Duopoly Divides Working Class: All of this is swept aside by the Democrats and Republicans as they appeal to their antithetical constituencies for support. The Republicans have been reduced to a party of white supremacists that can no longer win with numbers at the ballot box. It must gerrymander districts and purge voter rolls to even create the possibility of triumph. The Democrats, for their part, continue the long and winding fraud of identity politics, by which they abandoned the working class, petitioned corporate capital to be their new patrons, while promising to still win over liberal voting blocs with rhetorical grandstanding about women, people of color, and the poor. They fabricate faux progressive candidates drawn from pools of liberal women and nonwhites, as if gender and ethnicity were in themselves sufficient reasons for vote for a candidate. In this way, the Democrats can continue to parade their liberal bona fides while pocketing enormous sums from anti-liberal corporate patrons. (The intellectual rationale that unites liberalism and capitalism is simple: capital doesn’t care what nationality you are, or what color or gender you are, or what your sexual preference is. It wants to open your wallet regardless. We should all have the equal right to consume.)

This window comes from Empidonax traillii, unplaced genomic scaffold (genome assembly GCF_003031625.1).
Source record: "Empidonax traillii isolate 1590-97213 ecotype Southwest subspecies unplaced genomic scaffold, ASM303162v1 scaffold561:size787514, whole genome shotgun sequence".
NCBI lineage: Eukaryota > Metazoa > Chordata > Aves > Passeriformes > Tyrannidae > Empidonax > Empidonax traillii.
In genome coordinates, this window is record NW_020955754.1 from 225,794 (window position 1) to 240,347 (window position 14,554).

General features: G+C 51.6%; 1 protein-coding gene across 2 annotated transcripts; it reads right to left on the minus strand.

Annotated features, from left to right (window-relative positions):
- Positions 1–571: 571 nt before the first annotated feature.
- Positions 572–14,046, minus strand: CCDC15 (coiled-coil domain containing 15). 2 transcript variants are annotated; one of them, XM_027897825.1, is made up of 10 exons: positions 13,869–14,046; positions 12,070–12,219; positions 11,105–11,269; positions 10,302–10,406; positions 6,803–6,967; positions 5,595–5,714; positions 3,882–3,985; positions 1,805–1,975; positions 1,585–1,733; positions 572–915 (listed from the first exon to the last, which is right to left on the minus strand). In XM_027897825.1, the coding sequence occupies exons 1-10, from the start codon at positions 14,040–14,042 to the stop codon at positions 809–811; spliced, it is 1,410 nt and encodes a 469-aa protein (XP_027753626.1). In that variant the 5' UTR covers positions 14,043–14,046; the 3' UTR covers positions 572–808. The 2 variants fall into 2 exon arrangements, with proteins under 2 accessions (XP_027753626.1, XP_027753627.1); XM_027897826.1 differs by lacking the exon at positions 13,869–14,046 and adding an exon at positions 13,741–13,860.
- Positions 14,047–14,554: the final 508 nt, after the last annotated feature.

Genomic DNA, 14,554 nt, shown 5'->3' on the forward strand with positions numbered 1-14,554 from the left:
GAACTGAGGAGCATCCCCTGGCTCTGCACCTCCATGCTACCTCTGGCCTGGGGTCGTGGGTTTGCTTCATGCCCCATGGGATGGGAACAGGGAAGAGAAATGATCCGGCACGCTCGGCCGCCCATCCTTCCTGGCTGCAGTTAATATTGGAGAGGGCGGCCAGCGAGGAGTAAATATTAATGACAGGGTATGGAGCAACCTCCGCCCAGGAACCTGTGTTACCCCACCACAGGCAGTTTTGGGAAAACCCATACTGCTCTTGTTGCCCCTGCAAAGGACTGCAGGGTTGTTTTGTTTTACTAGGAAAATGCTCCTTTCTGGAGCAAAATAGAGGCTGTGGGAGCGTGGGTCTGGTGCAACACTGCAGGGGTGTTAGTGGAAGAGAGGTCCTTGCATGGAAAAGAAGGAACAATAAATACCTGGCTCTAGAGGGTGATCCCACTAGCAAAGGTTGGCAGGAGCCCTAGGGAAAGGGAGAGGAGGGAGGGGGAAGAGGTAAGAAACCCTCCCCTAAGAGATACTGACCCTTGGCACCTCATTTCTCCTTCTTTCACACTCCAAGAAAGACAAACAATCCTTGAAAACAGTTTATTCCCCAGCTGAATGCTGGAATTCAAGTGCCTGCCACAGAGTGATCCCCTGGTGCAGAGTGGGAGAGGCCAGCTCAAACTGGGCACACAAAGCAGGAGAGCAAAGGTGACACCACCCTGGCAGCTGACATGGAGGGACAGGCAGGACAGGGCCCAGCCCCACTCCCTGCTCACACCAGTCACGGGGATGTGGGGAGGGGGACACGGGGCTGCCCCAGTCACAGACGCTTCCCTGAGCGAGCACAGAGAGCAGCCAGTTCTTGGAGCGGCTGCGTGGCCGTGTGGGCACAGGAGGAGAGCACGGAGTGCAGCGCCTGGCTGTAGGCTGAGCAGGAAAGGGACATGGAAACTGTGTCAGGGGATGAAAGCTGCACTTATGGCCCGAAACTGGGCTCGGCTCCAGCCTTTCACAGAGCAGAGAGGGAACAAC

The Ruling Class Unites: Not only does the duopoly erect facades of inclusion to dupe half-educated liberals, the Russiagate distraction has led the Democrats to brush aside a once cynical attitude toward the intelligence community. We no longer hear Matt Damon rattling off the heaping reasons he shouldn’t work for the NSA; instead we find our peers starry eyed at the pious cant of intelligence gray hairs, who have resettled their gravitas in the studios of the mainstream media, where they graze on the frazzled nerves of a rapt populace. They rail about treason and security clearances, democracy and institutional integrity. But what’s the integrity of a Senate in which most senators are millionaires and 20 percent of the ‘represented’ population controls 60 percent of the votes? Rather than acknowledge the discredited position of the CIA, FBI, NSA and the rest, Democrats have embraced them in a mutually beneficial campaign against the president. Tonkin Bay, yellow cake uranium, WMDs, Syrian chemical attacks, the Contras, and numberless other intelligence ruses are dismissed as the Congressional laity joins arms with the deep state beneath the stars and stripes. The ruling class will always defend its interests against the working class and pause any of the inter-class squabbles that tend to dominate media coverage.

We Lack A Systemic Critique